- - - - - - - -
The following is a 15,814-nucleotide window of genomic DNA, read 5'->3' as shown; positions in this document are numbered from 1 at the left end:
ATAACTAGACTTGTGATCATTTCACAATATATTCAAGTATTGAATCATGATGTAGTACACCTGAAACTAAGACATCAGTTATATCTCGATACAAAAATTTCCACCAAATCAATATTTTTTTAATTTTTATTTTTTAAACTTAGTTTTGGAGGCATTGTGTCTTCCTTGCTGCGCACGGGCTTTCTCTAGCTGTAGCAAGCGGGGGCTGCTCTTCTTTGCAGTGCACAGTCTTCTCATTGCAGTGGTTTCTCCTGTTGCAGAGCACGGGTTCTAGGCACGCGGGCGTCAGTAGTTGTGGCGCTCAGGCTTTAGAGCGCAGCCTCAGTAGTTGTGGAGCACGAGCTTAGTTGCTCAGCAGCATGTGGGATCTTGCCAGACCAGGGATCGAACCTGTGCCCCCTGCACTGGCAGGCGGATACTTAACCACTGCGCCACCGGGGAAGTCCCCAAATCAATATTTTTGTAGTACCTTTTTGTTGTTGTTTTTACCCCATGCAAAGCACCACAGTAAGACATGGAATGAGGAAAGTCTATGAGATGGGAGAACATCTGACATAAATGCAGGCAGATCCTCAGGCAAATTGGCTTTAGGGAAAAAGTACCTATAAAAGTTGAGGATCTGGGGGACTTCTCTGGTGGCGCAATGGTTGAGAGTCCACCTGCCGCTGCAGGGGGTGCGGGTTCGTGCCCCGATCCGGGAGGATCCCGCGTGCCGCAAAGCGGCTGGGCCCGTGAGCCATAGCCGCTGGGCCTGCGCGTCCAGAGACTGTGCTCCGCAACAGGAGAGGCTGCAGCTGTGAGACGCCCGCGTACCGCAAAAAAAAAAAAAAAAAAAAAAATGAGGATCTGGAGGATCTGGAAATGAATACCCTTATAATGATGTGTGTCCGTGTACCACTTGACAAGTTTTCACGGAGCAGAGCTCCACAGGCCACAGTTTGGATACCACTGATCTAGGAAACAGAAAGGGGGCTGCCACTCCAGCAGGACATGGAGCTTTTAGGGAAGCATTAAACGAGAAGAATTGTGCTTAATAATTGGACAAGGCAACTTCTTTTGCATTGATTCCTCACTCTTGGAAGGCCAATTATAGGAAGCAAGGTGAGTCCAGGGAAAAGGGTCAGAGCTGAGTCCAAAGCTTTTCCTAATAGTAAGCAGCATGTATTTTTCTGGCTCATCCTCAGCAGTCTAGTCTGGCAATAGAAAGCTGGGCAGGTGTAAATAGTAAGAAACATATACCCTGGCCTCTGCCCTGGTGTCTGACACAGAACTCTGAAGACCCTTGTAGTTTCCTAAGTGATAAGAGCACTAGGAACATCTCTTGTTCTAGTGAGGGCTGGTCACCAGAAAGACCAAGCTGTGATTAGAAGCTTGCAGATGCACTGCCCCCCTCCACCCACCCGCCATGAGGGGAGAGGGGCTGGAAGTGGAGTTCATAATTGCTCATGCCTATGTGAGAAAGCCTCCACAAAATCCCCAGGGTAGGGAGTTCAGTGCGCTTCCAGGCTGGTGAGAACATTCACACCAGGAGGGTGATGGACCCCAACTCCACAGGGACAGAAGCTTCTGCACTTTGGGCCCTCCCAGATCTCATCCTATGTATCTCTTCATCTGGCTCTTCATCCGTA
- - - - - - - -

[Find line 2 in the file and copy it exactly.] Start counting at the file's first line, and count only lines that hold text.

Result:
ATAACTAGACTTGTGATCATTTCACAATATATTCAAGTATTGAATCATGATGTAGTACACCTGAAACTAAGACATCAGTTATATCTCGATACAAAAATTTCCACCAAATCAATATTTTTTTAATTTTTATTTTTTAAACTTAGTTTTGGAGGCATTGTGTCTTCCTTGCTGCGCACGGGCTTTCTCTAGCTGTAGCAAGCGGGGGCTGCTCTTCTTTGCAGTGCACAGTCTTCTCATTGCAGTGGTTTCTCCTGTTGCAGAGCACGGGTTCTAGGCACGCGGGCGTCAGTAGTTGTGGCGCTCAGGCTTTAGAGCGCAGCCTCAGTAGTTGTGGAGCACGAGCTTAGTTGCTCAGCAGCATGTGGGATCTTGCCAGACCAGGGATCGAACCTGTGCCCCCTGCACTGGCAGGCGGATACTTAACCACTGCGCCACCGGGGAAGTCCCCAAATCAATATTTTTGTAGTACCTTTTTGTTGTTGTTTTTACCCCATGCAAAGCACCACAGTAAGACATGGAATGAGGAAAGTCTATGAGATGGGAGAACATCTGACATAAATGCAGGCAGATCCTCAGGCAAATTGGCTTTAGGGAAAAAGTACCTATAAAAGTTGAGGATCTGGGGGACTTCTCTGGTGGCGCAATGGTTGAGAGTCCACCTGCCGCTGCAGGGGGTGCGGGTTCGTGCCCCGATCCGGGAGGATCCCGCGTGCCGCAAAGCGGCTGGGCCCGTGAGCCATAGCCGCTGGGCCTGCGCGTCCAGAGACTGTGCTCCGCAACAGGAGAGGCTGCAGCTGTGAGACGCCCGCGTACCGCAAAAAAAAAAAAAAAAAAAAAAATGAGGATCTGGAGGATCTGGAAATGAATACCCTTATAATGATGTGTGTCCGTGTACCACTTGACAAGTTTTCACGGAGCAGAGCTCCACAGGCCACAGTTTGGATACCACTGATCTAGGAAACAGAAAGGGGGCTGCCACTCCAGCAGGACATGGAGCTTTTAGGGAAGCATTAAACGAGAAGAATTGTGCTTAATAATTGGACAAGGCAACTTCTTTTGCATTGATTCCTCACTCTTGGAAGGCCAATTATAGGAAGCAAGGTGAGTCCAGGGAAAAGGGTCAGAGCTGAGTCCAAAGCTTTTCCTAATAGTAAGCAGCATGTATTTTTCTGGCTCATCCTCAGCAGTCTAGTCTGGCAATAGAAAGCTGGGCAGGTGTAAATAGTAAGAAACATATACCCTGGCCTCTGCCCTGGTGTCTGACACAGAACTCTGAAGACCCTTGTAGTTTCCTAAGTGATAAGAGCACTAGGAACATCTCTTGTTCTAGTGAGGGCTGGTCACCAGAAAGACCAAGCTGTGATTAGAAGCTTGCAGATGCACTGCCCCCCTCCACCCACCCGCCATGAGGGGAGAGGGGCTGGAAGTGGAGTTCATAATTGCTCATGCCTATGTGAGAAAGCCTCCACAAAATCCCCAGGGTAGGGAGTTCAGTGCGCTTCCAGGCTGGTGAGAACATTCACACCAGGAGGGTGATGGACCCCAACTCCACAGGGACAGAAGCTTCTGCACTTTGGGCCCTCCCAGATCTCATCCTATGTATCTCTTCATCTGGCTCTTCATCCGTA